Such oversight was clearly not a top priority when Congress passed a law “modernizing” the financial services industry in 1999. Many believe the deregulatory Financial Services Modernization Act set the stage for the current financial meltdown. The legislation knocked down the Depression-era barriers between insurance, investment banking, and commercial banking. It allowed financial service companies to expand into other lines of business, but failed to create a sufficient guardian to oversee systemic risk to the economy. The bill passed Congress overwhelmingly, and was signed into law by former President Clinton.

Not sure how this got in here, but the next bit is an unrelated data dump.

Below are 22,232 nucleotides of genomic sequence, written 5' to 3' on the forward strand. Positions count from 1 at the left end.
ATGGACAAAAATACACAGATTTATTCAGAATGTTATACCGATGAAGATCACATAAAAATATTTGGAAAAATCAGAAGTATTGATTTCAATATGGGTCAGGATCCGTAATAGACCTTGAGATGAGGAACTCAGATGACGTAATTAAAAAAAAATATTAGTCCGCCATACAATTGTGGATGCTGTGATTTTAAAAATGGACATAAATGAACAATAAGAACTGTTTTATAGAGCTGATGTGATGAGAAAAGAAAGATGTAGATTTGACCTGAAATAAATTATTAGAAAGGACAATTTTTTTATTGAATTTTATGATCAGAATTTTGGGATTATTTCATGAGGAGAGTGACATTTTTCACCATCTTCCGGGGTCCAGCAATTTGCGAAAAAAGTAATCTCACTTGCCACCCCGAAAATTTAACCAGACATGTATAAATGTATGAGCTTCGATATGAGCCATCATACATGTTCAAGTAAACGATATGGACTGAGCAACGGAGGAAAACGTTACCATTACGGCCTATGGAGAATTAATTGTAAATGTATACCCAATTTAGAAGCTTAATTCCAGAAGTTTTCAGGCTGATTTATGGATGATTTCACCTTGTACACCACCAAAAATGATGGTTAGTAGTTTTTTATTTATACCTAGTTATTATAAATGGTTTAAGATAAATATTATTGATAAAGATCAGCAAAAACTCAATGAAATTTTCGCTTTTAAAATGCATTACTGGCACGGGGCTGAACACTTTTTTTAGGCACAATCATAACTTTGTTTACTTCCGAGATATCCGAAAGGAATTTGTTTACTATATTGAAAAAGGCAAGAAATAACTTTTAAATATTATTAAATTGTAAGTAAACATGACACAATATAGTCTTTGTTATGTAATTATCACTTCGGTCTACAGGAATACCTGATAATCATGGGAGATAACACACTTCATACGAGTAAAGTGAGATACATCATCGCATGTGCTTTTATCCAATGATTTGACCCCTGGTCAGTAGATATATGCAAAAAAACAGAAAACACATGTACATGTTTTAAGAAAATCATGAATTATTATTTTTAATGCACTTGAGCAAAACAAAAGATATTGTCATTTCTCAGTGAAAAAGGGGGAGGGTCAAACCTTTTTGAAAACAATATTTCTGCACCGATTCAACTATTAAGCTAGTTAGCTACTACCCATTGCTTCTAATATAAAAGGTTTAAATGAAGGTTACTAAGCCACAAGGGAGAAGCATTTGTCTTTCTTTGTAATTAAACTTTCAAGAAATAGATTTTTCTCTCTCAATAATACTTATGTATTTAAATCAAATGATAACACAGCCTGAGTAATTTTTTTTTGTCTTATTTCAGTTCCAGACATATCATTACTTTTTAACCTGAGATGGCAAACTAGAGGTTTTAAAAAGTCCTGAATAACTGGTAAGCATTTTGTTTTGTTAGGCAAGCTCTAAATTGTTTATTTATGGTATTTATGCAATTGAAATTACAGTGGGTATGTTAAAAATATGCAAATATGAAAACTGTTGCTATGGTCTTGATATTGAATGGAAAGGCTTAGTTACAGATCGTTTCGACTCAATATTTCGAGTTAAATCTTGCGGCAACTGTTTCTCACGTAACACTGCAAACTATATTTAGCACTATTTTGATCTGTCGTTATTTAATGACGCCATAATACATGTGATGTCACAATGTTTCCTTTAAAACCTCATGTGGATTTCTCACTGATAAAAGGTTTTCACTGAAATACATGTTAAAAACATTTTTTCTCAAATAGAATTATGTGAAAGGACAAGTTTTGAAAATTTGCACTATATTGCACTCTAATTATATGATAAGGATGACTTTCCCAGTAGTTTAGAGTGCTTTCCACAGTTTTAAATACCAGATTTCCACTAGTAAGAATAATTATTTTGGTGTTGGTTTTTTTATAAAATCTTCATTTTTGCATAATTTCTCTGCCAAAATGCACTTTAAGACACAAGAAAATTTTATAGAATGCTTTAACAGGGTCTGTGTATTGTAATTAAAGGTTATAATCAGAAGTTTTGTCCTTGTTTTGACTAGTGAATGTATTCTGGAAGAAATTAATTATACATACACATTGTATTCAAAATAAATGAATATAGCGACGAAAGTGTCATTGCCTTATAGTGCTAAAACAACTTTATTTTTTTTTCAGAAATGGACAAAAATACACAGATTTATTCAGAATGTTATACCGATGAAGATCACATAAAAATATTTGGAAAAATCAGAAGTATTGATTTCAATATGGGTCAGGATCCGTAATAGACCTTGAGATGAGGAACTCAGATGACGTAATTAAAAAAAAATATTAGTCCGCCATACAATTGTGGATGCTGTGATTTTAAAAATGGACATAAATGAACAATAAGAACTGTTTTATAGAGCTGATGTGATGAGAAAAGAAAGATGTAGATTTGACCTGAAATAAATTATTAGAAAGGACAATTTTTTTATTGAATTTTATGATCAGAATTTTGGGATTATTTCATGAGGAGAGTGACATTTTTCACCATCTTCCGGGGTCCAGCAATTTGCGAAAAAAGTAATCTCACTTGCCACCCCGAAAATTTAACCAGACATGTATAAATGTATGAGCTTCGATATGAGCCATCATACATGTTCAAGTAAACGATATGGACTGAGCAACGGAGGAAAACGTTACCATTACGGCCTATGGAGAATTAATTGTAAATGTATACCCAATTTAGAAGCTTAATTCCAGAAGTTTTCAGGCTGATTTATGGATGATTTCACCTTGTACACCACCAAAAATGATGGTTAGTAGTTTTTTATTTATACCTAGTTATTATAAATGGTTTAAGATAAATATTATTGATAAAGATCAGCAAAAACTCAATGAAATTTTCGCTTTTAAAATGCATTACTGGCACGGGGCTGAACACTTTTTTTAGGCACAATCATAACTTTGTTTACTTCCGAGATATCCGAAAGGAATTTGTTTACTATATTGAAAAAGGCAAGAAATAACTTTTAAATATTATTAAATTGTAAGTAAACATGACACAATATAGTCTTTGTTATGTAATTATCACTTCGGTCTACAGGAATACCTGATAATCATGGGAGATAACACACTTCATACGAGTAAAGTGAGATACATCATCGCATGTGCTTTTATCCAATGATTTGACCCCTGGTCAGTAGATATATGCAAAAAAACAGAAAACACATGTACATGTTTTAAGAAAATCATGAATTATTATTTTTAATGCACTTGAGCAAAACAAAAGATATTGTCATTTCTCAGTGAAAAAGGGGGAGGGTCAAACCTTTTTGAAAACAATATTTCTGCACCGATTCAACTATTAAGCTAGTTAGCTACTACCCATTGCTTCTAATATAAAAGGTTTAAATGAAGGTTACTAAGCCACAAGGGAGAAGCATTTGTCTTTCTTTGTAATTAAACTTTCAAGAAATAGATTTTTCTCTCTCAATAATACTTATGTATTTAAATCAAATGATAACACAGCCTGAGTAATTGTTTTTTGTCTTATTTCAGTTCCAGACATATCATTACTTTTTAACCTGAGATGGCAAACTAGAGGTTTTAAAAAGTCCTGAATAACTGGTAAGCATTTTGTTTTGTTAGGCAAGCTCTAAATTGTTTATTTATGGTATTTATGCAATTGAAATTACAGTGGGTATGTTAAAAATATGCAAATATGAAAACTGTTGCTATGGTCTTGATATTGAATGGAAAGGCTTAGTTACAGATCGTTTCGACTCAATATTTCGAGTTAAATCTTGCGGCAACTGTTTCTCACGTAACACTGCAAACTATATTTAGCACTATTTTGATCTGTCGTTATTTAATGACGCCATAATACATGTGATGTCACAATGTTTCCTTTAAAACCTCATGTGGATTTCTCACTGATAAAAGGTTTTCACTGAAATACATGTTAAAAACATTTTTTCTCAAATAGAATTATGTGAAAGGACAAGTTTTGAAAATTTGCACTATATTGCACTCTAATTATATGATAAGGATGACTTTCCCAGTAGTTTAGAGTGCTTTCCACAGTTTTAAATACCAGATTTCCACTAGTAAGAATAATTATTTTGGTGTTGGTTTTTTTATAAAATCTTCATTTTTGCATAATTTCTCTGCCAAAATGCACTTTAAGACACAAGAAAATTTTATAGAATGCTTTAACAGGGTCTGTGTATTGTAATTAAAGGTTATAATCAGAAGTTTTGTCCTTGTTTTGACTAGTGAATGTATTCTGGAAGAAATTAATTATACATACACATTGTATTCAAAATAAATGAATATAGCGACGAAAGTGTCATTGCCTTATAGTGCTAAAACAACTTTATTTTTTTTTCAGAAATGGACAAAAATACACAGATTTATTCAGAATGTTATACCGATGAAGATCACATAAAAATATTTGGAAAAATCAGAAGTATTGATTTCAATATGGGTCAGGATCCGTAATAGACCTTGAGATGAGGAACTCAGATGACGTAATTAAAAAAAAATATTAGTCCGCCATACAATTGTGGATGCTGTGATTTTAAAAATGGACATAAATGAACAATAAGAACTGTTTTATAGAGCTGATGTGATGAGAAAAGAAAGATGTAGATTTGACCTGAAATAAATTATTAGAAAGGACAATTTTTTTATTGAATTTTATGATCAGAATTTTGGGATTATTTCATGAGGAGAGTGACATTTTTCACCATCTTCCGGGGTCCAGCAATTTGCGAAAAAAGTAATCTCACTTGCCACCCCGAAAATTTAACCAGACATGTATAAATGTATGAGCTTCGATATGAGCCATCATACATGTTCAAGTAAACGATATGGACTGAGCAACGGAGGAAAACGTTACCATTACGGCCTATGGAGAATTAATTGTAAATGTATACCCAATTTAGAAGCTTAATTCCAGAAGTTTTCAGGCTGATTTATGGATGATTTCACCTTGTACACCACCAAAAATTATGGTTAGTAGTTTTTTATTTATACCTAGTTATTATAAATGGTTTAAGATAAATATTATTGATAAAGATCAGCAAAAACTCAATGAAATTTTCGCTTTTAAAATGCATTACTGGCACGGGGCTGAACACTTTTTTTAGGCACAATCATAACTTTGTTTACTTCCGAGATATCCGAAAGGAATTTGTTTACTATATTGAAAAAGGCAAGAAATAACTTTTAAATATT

Not everyone was in favor.

Michigan Democratic Rep. John Dingell, in a speech on the floor of the House, warned that his colleagues were passing a bill “written in the dark of night, without any real awareness on the part of most of what it contains.” Dingell said the law was creating a group of institutions which will not just be “big banks” but “big everything.”

“And under this legislation, the whole of the regulatory structure is so obfuscated and so confused that liability in one area is going to fall over into liability in the next,” he continued. “You are going to find that they [financial institutions] are too big to fail, so the Fed is going to be in and other federal agencies are going to be in to bail them out. Just expect that.”

Read more in Inequality, Opportunity and Poverty